Jul. 8, 2016 PLYMOUTH EAGLE.
Plymouth Michigan News
“I think this is misfeasance. I think it’s underhanded. I think it’s terrible that it happened.”
Actions of incumbent Plymouth Township Clerk Nancy Conzelman have been criticized as instrumental in the lawsuit that removed two candidates from the upcoming primary ballot in that community.
During the League of Women Voters candidate forum last Thursday at the Plymouth District Library, Conzelman admitted that she had advised and aided some candidates with their political filings while disregarding others. Two candidates Conzelman publicly opposes, State Rep. Kurt Heise who is challenging incumbent Supervisor Shannon Price, and Don Schnettler, seeking a term as a board trustee, failed to indicate the precinct number in which they vote on their affidavits of identity, paperwork that is usually reviewed by the municipal clerk prior to submitting it to Wayne County for inclsion on the ballot. Conzelman signed the paperwork submitted by Heise and Schnettler as “received by” but did not complete the “reviewed by” blank on the paperwork. Challenger Jerry Vorva, seeking to replace Conzelman as clerk, said her admitted actions were “almost criminal” and told the assembled audience of about 100 residents that it is the job of the town- ship clerk to assist and serve all the residents, not just those she may “favor.”
During the question-and-answer period, one audience member submitted a question read by moderator Roberta Young, “Is it the responsibility of the township clerk to alert a candidate of a minor error on the application to run for public office? Why or why not?” The question elicited a murmur from informed audience members who were aware of Heise and Schnettler’s omission of their precinct numbers and the subsequent court challenge to their candidacy.
Vorva who was first to answer, fired back, “Absolutely.” He said candidate forms include a provision stating the documents have been reviewed and “…the person to review that is the clerk.”
“In the instance you’re talking about, the clerk failed to review it, didn’t sign it, still she sent it to the county and then told the particular candidate that everything was fine. I think this is misfeasance. I think it’s underhanded. I think it’s terrible that it happened,” Vorva said.
Conzelman responded that she disagreed with Vorva and that the Michigan Court of Appeals ruled that it was the candidate’s responsibility to correctly complete their paperwork including the affidavits of identity.
“There’s a difference between the application that goes along with the petition and the affidavit of identity. The affidavit of identity is notarized when the candidate signs it. The candidate goes over it and if the candidate cannot fill in all the blanks, the candidate should not feel the clerk is the responsible person and should not be relying on someone else to check their input. There’s a standard that specifically requires the review of the petitions. The affidavit of identity is a completely different document. One I did see, I did corrected (sic) it for some candidates. Wayne County corrected it in some candidates. Both of those candidates had the exact same amount of time to review their paperwork,” Conzelman said.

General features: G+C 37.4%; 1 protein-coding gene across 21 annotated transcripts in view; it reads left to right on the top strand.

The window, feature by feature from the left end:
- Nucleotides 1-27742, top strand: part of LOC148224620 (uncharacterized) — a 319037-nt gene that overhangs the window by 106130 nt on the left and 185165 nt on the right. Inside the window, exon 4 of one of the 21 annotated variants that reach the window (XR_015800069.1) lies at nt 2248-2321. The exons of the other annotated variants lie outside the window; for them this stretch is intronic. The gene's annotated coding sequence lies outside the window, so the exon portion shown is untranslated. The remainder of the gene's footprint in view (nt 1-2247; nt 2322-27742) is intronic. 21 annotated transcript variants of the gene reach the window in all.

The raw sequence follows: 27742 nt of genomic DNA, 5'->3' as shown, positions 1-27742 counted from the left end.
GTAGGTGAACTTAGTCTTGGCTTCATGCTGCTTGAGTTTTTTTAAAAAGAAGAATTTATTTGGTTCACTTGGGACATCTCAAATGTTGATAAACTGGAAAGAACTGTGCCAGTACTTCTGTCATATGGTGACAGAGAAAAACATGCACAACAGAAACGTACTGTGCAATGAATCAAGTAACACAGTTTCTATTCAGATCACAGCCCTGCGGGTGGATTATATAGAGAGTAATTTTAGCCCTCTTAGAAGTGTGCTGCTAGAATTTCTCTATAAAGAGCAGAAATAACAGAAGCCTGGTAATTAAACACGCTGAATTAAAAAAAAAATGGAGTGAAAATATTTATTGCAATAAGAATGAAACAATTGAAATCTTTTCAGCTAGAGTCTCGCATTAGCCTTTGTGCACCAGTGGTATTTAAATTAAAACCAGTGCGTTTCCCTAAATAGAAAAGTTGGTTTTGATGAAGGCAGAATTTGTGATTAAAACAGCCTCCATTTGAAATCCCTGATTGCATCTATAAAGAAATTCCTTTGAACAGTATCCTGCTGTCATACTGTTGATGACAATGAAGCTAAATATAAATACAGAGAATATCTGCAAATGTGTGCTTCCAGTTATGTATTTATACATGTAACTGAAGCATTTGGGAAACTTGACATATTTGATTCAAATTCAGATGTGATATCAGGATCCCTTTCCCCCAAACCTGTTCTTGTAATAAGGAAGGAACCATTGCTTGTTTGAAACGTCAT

Vorva, speaking out of turn, retorted sharply, “I’m outraged… she’s correcting for other people. Who did you help, Price and Edwards?” His remark was a reference to incumbent candidates Price and Treasurer Ron Edwards.
“I helped Doroshewitz,” Conzelman said, referring to incumbent Trustee Bob Doroshewitz who is seeking re-election.
Heise said after the meeting that he was going to seek legal counsel in response to Conzelman’s disclosure that she had helped other candidates to ensure their paperwork was complete while not offering him the same consideration.
“It was absolutely stunning to hear Nancy Conzelman admit that she cherry-picked certain affidavits from candidates, assisting in correcting the mistakes they had made. This constitutes an abuse of power and denial of equal protection. I’m consulting my attorney about the civil and criminal remedies that may be available to me. I think this has shown that she can’t be trusted to competently and fairly run the Aug. 2 election,” Heise said.
Vorva agreed that Conzelman’s comments were upsetting, but said he was not surprised.
“She took an oath of office to be the clerk for everyone. When you do this you have an obligation to assist people, to help people be registered voters and to help everyone and she’s failed on every count. She’s an attorney; she’s an officer of the court. This kind of behavior is grounds for disbarment,” Vorva, a former state representative and a former member of the Plymouth City Commission, stated.
Candidates also clashed regarding the new Plymouth Arts and Recreation Complex (PARC), incumbents claiming their failure to support the project is an effort to protect township taxpayers while other candidates claim that the township resolution forbidding any cooperation with the city on any issue is politically motivated and not in the best interest of residents.
Edwards, the main opponent of PARC and the instigator of the non-cooperation resolution, did not appear at this forum or at an earlier candidates’ forum at PARC two weeks ago. Price, Conzelman and incumbent trustee candidate Mike Kelly also failed to appear at that earlier candidates’ meeting.
“I’ve already debated him (Heise) about PARC and the fire department and besides I thought (Don) Soenen was going to work with us and support us about things and now he’s got all those signs on his lawn,” Price said the day after the PARC forum. He said he thought the reason Edwards, Conzelman and Kelly also decided to boycott the PARC forum was, “I think they agreed with me on Soenen.”
Photo: © Don Howard/Associated Newspapers